Catching Up and Preparing for Travel
With my brain injuries finally treated, kids grown up, and retired, I began to pursue catching up on things missed in life.
In 2018, I set out a plan to travel in 2019; however, we moved that year, and postponed travel to 2020. Of course, 2020 happened and everything was canceled. Global travel restrictions remained in 2021, especially for the places I wished to visit. As of the end of 2021, I have no plans for destinations or time frames due to the uncertainty of travel during a pandemic and it looks like it may be 2023 or even 2024 before I can start.
I am fortunate I am now retired and have the resources to travel. Just don’t know when we will be permitted to travel again. Nor do I know how much time I have left in life while healthy, to pursue these activities.
In the interim, I am doing everything I can to become the most prepared global traveler in history.
- Since July of 2021, I have been studying two languages: Norwegian (family history reasons) and Spanish (had two years of it high school).
- I am reading multiple books on European history and culture. After realizing I had missed most history subjects in K-12, I am may read AP US and World history textbooks to catch up on my high school experience.
- I am reading books by other travelers – even students who studied abroad – to understand experiences that I will never have.
- Enjoying international foods. I do not live in an area with international cuisine other than Mexican and Chinese food. Thus, I have international cookbooks : Spanish, German, Swiss, Italian, Scandinavian, Thai, Chinese and Indian foods. A bit of a gastronomical world tour. Have also purchased some food items that we do not normally have in the U.S., such as Norwegian Brunost (“Brown cheese”) or Dutch stroopwafels.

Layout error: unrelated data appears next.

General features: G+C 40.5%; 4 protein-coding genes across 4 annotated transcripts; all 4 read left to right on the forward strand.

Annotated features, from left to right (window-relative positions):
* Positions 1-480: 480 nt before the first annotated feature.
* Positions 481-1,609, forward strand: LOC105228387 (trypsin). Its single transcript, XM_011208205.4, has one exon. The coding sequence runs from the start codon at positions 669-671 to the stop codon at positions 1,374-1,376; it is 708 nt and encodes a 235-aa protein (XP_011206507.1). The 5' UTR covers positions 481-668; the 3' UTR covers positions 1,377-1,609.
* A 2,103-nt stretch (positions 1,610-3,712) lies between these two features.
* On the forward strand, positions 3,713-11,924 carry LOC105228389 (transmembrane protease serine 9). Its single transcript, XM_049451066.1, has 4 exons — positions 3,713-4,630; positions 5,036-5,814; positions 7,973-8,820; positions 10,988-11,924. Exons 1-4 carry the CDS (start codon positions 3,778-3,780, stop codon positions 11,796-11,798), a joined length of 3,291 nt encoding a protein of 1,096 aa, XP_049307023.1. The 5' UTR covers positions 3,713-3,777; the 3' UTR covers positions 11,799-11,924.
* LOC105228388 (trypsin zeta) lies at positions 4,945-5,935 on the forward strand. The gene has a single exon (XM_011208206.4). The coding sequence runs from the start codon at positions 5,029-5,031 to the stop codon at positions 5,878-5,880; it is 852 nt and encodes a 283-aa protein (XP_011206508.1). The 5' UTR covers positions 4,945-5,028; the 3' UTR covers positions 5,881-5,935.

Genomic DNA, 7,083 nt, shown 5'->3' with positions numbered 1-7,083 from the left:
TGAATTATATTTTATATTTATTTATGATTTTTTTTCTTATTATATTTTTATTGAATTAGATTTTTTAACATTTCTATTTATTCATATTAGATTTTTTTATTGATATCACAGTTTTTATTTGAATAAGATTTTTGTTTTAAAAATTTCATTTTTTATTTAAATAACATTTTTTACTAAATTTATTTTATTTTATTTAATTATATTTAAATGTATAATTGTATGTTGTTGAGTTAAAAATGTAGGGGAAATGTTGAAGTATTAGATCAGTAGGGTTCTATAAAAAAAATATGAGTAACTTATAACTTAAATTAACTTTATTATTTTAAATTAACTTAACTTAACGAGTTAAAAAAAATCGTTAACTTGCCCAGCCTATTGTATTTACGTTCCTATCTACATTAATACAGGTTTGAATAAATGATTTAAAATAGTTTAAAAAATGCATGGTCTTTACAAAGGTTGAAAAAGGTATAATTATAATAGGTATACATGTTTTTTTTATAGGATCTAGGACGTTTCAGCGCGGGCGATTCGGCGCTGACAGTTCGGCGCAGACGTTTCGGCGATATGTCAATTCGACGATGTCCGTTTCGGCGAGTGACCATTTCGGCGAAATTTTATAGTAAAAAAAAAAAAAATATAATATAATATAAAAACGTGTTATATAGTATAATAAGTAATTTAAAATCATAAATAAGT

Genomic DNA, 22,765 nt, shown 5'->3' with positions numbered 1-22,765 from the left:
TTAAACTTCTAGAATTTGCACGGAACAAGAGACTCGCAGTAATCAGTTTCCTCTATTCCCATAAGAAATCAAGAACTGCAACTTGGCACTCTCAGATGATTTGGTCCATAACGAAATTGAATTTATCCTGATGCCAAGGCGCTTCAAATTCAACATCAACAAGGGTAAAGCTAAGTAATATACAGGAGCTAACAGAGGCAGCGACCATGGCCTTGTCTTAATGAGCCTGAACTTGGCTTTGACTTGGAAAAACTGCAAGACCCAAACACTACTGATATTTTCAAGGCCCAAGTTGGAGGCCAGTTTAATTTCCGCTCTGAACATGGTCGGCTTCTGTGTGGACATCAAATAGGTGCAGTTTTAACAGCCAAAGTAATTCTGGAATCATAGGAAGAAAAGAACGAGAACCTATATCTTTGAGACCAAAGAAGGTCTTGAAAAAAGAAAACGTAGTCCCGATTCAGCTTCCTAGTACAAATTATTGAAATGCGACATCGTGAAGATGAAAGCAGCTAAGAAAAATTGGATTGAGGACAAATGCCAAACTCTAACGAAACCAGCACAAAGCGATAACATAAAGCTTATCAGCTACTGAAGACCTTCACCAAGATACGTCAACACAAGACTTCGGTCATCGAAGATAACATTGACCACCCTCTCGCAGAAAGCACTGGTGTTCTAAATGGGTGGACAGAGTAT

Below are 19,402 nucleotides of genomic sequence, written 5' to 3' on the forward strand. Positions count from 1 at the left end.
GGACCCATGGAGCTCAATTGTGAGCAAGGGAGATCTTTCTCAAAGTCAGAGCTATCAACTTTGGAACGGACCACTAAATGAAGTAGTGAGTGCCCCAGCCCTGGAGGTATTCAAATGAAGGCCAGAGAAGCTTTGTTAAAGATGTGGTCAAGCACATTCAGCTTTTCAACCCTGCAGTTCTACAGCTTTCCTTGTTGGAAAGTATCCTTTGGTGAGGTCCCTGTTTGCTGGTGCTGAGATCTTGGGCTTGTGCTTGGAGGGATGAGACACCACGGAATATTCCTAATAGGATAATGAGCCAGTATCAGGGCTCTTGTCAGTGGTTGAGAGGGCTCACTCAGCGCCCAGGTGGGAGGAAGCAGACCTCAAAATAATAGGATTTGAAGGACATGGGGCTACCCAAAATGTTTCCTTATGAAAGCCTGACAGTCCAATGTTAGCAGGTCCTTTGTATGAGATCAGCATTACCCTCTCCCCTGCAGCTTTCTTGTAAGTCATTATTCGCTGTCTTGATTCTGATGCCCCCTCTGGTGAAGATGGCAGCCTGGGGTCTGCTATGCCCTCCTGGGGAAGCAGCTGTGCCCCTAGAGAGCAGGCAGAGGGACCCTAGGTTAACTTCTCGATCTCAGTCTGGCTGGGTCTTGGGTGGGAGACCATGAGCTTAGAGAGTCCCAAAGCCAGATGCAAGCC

- Walking and jogging, to keep my health up for future travels.
As of early 2022, in the midst of the “Omicron” wave, I am not yet looking into travel destinations due to randomly changing travel restrictions. Once travel options become clearer, I will consider destinations and time frames.
My preference would be to just get on a plane, like everyone else does, and go somewhere. But since travel is de facto impossible, all I can do is dream and study and do modest pre-planning.
What Kinds of Travel?
For various reasons I will not get in to, I am not interested in organized group travel. At all. Nor am I interested in “cruises”.
I am interested in a feet on the ground perspective and approach, and the opportunity to spend time in a destination. I have read that the old-style vacation trip is now out and “slowcations” are in. Rather than spend a day here, a day there and so on, the new model is to stay in one place for a week or two or even months. This approach appeals to me too.
My first travel experience – not yet known whether it will be solo or with my wife – may be to spend 10-15 days in one location, with extended day trips around there.
As an older person, the opportunities for learning how to travel are less than when we are in our 20s.
- In our teens, we have options to travel with family (hence, a “supported” trip), or an education study exchange program (“supported).